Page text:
End Times 1: Reformation

Preached: November 1, 2009

Just Have Faith! Faith in God's Promises, His Unconditional Promises
Romans 4:18-25

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Grace and peace to you from God our Father and our Lord and Savior Jesus Christ. The Word from God through which the Holy Spirit strengthens our faith in Jesus is Romans 4

Hoping against hope, he [Abraham] believed, so that he became the father of many nations in line with what had been said: “So shall your seed be.” Without weakening, in faith he considered his own body as already having died, since he was about a hundred years old, and Sarah's womb as dead. Yet regarding God's promise, he did not waver in unbelief, but was strengthened in faith, as he gave glory to God and was fully convinced that God was able to actually do what had been promised. Therefore “it was counted to him as righteousness.”

Now “it was counted to him” was written not only for him but also for us, to whom it would be counted, to us who believe in the one who raised Jesus, our Lord, from the dead. He was handed over because of our transgressions and was raised because of our justification. (Romans 4:18-25)

Dear friends in Christ, fellow saints washed clean in the blood of our risen Savior:

1. Describe what the world imagines faith to be.

How much he wanted a little boy, a son of his very own! Yet it seemed impossible. Hopeless! He was just too old. One night he looks up at the sky and sees the countless stars. He makes a wish. The next day his dream has come true.

Of course, I'm not talking about Abraham, but about Geppetto. After he wished upon a falling star, the Blue Fairy brought to life the wooden puppet he had carved. By the end of the movie the wooden boy became a real boy, and Geppetto and Pinocchio lived happily ever after.

That story illustrates what so many imagine faith to be. To them faith is convincing yourself that your dreams will come true, that if your heart's desire is strong enough, it could happen -- it will happen. “When you wish upon a star, makes no difference who you are, anything your heart desires will come to you. If your heart is in your dreams, no request is too extreme” (“When You Wish Upon a Star” by Leigh Harline & Ned Washington, referenced 29 Oct 2009 at http://www.wikifonia.org/node/1123#/cml_0/1 ). You get the picture. So even non-religious people wear shirts that say, “Believe,” with a glittering Tinker Bell on them.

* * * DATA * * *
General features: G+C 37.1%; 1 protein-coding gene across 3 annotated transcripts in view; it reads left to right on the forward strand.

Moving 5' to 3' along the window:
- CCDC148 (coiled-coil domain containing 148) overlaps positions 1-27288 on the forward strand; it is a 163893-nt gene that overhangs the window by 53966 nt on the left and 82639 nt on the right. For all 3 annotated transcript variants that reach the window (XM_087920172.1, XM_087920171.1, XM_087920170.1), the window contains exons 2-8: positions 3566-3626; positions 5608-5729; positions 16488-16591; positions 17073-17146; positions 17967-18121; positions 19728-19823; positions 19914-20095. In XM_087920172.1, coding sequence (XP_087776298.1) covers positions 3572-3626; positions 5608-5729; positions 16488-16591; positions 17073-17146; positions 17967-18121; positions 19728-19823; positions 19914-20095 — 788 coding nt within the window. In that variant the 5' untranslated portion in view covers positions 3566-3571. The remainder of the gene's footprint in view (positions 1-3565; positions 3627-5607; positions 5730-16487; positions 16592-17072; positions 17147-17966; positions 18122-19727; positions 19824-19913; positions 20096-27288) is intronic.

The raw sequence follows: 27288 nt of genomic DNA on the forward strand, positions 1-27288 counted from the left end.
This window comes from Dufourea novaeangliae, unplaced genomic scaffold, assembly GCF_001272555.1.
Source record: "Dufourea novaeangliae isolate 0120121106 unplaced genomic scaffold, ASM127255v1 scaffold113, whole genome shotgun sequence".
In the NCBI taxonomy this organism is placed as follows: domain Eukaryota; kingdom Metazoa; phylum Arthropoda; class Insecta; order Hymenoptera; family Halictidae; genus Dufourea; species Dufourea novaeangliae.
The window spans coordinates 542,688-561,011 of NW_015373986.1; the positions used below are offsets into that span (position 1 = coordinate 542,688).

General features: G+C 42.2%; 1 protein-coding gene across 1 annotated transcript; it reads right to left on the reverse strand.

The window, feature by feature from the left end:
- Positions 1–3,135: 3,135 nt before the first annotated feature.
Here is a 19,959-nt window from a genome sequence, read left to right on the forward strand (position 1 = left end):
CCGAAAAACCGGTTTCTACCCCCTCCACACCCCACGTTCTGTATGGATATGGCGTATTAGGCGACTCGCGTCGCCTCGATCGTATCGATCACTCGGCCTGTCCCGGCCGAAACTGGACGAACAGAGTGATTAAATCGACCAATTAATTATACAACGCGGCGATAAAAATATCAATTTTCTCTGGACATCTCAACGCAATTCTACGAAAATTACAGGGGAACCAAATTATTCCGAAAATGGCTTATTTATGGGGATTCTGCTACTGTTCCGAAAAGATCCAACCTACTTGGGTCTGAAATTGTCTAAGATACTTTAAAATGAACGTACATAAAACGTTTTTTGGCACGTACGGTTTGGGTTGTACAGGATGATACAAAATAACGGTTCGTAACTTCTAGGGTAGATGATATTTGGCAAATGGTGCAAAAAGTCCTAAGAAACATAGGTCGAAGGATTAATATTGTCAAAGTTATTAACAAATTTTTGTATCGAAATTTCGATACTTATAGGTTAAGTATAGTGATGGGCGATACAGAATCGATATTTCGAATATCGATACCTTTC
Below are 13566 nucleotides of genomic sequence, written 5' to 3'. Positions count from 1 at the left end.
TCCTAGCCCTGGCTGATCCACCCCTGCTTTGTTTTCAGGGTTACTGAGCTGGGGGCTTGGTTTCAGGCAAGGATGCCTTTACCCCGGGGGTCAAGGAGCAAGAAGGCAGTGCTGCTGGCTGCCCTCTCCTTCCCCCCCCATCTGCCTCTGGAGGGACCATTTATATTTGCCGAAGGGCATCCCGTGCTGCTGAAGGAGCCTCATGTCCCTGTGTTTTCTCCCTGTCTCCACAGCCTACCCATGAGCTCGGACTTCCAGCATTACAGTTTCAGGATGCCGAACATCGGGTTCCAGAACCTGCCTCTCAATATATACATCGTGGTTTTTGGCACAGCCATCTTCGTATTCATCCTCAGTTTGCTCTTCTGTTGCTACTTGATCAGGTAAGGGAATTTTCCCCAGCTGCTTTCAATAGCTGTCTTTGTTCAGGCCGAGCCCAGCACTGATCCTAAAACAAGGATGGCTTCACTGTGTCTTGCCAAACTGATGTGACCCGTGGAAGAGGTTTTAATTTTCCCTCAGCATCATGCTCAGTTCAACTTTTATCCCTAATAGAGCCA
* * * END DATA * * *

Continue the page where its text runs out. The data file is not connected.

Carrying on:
They might even point to Martin Luther and say, “See what you can do if you just have faith. Only believe, sola fide, faith alone. He stood up to bishop and Pope posting the Ninety-Five Theses on October 31. He didn't cave in to the Holy Roman Emperor at the city of Worms. He survived being declared an outlaw and accomplished so much in his life. See what can happen, if you just believe in your dreams.”

How vehemently Luther would disagree with them. In his “Preface to the Epistle of St. Paul to the Romans,” which was included in his German translation of the Bible, Luther wrote: “Faith is not the human notion and dream that some people call faith” (Luther's Works 35:370, Fortress Press: Philadelphia). Faith alone, sola fide, is not faith in yourself alone. It is not faith that your dreams will come true, even though nothing else says they will, so that your faith is alone, all by itself. That's not faith.

A. Faith needs a promise, an unconditional promise

1. Why did Abraham believe that the impossible would happen?

What, then, is faith, real faith? Let's have a childless man from history, not from a fairy tale, show us real faith. He, too, was old, nearly a hundred. His wife Sarah was ten years younger, but she was never able to have children at any time. Both of their bodies were as good as dead. How impossible, how hopeless to have a child!

But “against all hope, Abraham in hope believed” (Romans 4:18 NIV). Why? Did he wish upon a star? Was he just so sure his dreams would come true? Was his heart's desire just so strong it had to happen? No, it had nothing to do with his dreams or the strength of his heart's desires. Rather, remember the history.

Twenty-five years earlier the Lord had promised him that he would be a great nation and all peoples would be blessed through him (Genesis 12:2, 3), for the Savior would come from his family. But how could that happen without a son? A few years later the Lord took him outside at night and said, “Look up at the heavens and count the stars -- if indeed you can count them . . . So shall your offspring be” (Genesis 15:5 NIV). And now go back to Romans: “Against all hope, Abraham in hope believed . . . just as it had been said to him, 'So shall your offspring be'” (Romans 4:18 NIV).

Do you see how vastly different this is from worldly faith? Abraham believed because of what the Lord had said. The promise gave him faith. God's promise. Faith needs a promise. That's why even as the years went by and his body grew older, Abraham's faith continued, even in the face of the impossible. Now faith in the impossible is certainly a blind and foolish faith, if it is built on the dreams of our hearts. But faith in God's promises is never blind or foolish, no matter how impossible it sounds. For the Lord keeps his promises.